US sends officials to Solomon Islands over tensions over security pact with China

The top Asia White House official is preparing to travel to the Solomon Islands for a rare high-level visit that underscores concerns in Washington over the Pacific nation’s security pact with China.

According to four people familiar with the plan, Kurt Campbell will fly to the Solomon Islands this month. He is expected to travel with Daniel Kritenbrink, the State Department’s top Asia official. Your visit comes as the small Pacific nation evolves into a strategic battleground between the US and China.

The US has grown concerned about the Solomon Islands since switching diplomatic allegiance from Taipei to Beijing in 2019. Those concerns have grown after a draft security pact was leaked that would give China a base in a part of the Pacific closer to Australia, New Zealand and Hawaii than to Beijing.

That draft contract – which has not yet been signed – paves the way for China to station troops and police on the islands. It also said Chinese security personnel would guard all of the country’s ships docking in the Solomon Islands.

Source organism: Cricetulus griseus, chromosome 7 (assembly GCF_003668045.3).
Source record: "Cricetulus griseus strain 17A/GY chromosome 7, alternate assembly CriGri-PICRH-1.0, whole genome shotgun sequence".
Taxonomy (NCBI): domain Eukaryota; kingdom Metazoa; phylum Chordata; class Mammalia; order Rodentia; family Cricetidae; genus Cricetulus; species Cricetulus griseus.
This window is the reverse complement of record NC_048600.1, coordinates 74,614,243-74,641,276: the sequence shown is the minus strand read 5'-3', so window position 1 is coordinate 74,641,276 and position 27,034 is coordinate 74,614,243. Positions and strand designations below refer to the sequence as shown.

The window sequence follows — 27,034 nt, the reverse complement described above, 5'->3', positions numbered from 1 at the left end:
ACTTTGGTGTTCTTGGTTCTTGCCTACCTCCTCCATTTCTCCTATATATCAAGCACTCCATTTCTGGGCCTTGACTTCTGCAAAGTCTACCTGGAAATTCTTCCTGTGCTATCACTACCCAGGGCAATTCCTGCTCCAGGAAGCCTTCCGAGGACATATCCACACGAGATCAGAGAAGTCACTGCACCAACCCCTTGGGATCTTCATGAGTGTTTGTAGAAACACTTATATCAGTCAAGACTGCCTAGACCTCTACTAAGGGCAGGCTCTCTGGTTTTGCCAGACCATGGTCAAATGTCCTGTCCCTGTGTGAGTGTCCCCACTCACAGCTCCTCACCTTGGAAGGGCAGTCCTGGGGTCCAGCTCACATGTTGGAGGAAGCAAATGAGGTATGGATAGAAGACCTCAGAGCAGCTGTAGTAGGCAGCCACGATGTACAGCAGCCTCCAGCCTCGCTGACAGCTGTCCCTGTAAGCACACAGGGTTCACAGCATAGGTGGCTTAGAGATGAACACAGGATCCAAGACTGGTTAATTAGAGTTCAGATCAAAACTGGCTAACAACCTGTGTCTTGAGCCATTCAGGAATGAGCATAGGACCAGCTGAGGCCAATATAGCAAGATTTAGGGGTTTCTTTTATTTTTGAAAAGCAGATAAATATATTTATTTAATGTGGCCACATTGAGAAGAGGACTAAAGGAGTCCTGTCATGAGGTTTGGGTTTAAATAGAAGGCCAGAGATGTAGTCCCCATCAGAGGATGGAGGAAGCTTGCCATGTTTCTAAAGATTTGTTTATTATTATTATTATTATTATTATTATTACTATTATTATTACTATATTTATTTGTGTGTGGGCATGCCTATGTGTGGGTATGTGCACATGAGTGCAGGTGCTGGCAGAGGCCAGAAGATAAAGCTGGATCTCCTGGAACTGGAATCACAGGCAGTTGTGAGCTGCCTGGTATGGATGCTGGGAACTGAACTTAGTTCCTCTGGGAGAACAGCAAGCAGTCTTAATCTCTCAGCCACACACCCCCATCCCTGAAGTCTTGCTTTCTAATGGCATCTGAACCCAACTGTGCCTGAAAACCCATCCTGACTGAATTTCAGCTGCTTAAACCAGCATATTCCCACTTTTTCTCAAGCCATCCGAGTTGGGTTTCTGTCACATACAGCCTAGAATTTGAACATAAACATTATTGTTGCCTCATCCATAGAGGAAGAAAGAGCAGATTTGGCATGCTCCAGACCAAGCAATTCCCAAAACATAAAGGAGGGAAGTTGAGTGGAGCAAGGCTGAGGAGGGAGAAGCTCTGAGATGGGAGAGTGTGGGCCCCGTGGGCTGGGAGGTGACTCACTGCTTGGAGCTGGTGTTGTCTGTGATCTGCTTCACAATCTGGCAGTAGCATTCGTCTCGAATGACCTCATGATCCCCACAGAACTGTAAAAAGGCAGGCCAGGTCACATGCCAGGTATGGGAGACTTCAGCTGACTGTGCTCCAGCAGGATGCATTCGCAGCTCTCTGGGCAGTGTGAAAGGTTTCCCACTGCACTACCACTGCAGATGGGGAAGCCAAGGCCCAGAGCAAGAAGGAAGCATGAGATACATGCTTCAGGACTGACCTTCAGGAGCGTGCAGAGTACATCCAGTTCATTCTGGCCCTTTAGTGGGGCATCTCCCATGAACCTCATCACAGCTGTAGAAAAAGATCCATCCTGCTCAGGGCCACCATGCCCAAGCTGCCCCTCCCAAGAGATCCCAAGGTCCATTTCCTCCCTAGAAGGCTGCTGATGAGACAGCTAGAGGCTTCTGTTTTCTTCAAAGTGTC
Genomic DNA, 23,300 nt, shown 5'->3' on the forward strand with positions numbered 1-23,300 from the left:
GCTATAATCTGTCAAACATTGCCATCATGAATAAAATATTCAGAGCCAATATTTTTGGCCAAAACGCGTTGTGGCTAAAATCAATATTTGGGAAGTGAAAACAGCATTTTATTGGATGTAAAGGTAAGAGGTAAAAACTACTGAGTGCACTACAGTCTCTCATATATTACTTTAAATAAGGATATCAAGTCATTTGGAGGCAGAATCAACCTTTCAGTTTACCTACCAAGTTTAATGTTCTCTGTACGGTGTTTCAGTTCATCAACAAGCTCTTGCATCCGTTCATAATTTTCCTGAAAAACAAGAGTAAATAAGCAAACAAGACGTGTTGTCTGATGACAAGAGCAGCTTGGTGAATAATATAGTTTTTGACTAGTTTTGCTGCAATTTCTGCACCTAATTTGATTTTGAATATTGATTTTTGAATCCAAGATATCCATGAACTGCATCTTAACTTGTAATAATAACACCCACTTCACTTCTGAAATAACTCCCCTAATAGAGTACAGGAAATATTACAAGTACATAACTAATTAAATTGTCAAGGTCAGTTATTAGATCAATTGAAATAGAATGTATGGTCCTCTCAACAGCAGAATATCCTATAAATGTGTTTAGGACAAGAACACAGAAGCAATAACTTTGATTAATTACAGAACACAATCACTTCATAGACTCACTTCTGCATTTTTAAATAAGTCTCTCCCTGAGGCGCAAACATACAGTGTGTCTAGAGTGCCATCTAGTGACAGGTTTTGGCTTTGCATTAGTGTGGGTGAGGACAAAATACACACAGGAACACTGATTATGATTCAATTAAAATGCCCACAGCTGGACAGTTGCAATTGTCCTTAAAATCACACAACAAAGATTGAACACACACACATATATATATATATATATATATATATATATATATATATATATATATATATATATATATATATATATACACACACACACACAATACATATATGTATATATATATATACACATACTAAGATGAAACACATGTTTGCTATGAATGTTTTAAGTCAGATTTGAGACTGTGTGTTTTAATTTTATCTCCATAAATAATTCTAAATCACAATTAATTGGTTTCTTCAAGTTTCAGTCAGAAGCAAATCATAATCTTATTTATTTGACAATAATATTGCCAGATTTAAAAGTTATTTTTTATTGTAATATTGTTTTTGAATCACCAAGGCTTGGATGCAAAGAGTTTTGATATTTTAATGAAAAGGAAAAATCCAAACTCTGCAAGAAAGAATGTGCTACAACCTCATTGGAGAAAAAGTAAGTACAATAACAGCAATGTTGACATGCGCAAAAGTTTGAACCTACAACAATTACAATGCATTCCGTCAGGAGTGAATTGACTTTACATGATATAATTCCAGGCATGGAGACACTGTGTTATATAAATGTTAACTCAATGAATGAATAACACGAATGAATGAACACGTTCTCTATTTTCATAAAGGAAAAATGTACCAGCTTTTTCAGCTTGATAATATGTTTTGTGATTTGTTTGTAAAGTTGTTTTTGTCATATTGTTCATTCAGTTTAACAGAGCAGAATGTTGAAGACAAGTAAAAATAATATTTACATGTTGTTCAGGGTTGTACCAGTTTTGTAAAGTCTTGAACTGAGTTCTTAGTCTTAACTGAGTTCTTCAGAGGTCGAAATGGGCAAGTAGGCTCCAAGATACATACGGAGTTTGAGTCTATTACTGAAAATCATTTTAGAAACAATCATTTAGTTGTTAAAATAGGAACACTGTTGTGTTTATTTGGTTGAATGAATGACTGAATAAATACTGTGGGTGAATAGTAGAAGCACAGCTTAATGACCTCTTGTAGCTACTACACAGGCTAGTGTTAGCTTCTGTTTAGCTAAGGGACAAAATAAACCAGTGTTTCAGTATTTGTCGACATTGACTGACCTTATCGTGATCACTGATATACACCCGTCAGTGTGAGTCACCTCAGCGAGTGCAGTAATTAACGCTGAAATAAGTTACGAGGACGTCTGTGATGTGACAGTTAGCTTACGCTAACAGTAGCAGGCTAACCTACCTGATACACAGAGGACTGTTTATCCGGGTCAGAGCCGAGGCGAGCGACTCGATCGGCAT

“It is a fairly broad agreement that appears to leave the door wide open for future deployment of PRC security and military forces in the Solomon Islands,” said a senior State Department official.

“We have concerns about what this could mean for the security interests of our friends in the Pacific Islands.

“We would be concerned if PRC security forces – or perhaps even military forces – were introduced to the region in a non-transparent, non-cooperative, non-cooperative manner. . . That will very likely increase the tension.”

Solomon Islands Prime Minister Manasseh Sogavare has denied that the pact would allow China to build a base. But to underscore the concern of the US and its allies, Australian intelligence chief Andrew Shearer and foreign intelligence chief Paul Symon visited the capital Honiara this week.

During World War II, the Solomon Islands was the scene of the “Battle of Guadalcanal” which took place between 1942 and 1943 and was instrumental in turning the tide of the war against Japan, which wanted to set up an air force base on the main island. In January, Campbell told CSIS, a think tank, that the Pacific was the most likely area for a “strategic surprise” like a Chinese base.

Charles Edel, an Australia expert at CSIS, said the pact is worrying because China has been shown to have denied doing things — like vowing not to militarize South China Sea Islands – before proceeding.

“Chinese bases . . . would help create spheres of influence that shape the politics of the region, threaten our allies and, in a conflict, have the potential to both delay and disrupt the flow of U.S. forces into the region,” Edel said. “As the Chinese military projects its power further into the Pacific, it will give it more opportunities to observe, pursue and attack US forces.”